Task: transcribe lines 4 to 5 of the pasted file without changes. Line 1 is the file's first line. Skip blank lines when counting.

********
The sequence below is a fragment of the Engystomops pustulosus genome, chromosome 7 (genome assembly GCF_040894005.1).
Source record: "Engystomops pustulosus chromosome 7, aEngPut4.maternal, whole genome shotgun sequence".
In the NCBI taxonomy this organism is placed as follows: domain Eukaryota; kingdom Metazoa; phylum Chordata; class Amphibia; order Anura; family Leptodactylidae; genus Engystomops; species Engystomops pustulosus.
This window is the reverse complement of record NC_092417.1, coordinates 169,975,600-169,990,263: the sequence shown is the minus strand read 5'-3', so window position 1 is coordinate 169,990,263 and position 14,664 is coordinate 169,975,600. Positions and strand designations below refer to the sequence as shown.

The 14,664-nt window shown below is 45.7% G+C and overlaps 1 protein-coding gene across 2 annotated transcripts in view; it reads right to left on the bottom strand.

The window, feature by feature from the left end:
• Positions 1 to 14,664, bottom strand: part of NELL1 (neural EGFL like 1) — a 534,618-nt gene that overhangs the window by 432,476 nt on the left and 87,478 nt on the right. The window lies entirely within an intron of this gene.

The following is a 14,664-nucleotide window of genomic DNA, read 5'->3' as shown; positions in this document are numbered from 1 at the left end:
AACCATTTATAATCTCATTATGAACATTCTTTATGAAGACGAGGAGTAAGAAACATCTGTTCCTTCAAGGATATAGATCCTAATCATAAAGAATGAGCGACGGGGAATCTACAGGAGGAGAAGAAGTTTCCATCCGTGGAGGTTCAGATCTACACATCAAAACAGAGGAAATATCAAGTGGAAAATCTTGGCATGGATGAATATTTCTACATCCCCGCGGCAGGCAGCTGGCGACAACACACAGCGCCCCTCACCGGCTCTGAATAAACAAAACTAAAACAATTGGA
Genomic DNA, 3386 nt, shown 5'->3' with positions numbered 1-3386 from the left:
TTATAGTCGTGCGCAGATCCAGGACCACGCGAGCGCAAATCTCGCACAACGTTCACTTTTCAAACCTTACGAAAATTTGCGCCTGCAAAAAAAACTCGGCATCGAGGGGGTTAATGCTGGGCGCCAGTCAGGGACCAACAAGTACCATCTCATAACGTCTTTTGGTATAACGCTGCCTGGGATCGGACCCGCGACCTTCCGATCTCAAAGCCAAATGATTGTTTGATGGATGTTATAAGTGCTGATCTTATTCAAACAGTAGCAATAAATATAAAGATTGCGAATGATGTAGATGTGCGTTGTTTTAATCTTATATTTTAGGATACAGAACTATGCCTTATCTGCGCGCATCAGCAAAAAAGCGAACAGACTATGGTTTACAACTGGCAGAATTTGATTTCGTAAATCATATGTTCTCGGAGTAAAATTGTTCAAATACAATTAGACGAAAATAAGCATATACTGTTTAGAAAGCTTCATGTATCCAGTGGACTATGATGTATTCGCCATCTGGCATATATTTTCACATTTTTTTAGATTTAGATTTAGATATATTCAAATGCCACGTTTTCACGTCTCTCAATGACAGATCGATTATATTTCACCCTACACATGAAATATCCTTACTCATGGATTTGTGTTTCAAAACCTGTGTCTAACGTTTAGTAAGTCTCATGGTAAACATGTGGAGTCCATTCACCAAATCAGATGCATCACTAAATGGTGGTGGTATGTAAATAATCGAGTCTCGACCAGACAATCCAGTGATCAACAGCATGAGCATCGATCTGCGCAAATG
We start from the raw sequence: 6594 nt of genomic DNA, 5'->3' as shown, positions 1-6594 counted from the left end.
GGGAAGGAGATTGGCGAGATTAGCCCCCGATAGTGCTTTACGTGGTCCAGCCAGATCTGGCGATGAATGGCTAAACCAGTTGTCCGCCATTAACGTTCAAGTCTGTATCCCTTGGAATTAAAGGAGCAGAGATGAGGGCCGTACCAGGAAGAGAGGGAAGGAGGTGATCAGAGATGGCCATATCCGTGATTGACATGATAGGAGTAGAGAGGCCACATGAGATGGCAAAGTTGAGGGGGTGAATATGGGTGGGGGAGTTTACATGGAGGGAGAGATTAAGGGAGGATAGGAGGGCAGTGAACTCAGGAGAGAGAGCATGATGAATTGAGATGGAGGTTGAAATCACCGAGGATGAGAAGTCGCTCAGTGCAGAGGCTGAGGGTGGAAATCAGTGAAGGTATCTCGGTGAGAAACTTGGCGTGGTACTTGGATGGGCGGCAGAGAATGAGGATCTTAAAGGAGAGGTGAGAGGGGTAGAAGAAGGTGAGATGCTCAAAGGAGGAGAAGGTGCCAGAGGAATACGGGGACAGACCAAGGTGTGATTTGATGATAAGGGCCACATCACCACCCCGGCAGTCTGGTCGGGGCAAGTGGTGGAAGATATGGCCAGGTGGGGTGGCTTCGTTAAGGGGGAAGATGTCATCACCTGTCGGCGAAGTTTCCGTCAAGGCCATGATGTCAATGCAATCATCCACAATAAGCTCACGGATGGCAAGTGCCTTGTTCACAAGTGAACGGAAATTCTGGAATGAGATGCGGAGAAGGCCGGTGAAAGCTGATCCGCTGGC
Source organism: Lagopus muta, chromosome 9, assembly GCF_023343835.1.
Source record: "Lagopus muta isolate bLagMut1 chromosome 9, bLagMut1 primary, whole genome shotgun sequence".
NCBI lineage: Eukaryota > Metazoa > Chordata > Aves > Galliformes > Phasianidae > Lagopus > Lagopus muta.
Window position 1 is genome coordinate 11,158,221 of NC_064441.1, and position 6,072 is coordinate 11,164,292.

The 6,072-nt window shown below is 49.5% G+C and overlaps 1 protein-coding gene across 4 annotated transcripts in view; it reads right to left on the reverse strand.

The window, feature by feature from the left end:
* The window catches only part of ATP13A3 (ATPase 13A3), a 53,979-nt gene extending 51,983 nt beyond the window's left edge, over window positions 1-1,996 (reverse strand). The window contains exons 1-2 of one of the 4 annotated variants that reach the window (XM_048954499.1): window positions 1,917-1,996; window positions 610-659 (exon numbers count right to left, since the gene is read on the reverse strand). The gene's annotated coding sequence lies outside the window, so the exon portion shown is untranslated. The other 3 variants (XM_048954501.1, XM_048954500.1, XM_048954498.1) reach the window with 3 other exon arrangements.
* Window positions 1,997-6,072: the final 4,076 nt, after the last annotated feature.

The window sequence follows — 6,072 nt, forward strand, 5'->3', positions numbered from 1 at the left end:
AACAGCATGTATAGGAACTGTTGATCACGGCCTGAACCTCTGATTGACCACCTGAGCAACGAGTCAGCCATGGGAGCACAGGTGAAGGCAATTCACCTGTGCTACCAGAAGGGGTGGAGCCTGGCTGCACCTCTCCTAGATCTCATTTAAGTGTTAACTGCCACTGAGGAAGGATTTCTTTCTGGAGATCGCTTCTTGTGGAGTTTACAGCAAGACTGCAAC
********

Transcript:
This window is the reverse complement of record NC_092417.1, coordinates 169,975,600-169,990,263: the sequence shown is the minus strand read 5'-3', so window position 1 is coordinate 169,990,263 and position 14,664 is coordinate 169,975,600. Positions and strand designations below refer to the sequence as shown.

The 14,664-nt window shown below is 45.7% G+C and overlaps 1 protein-coding gene across 2 annotated transcripts in view; it reads right to left on the bottom strand.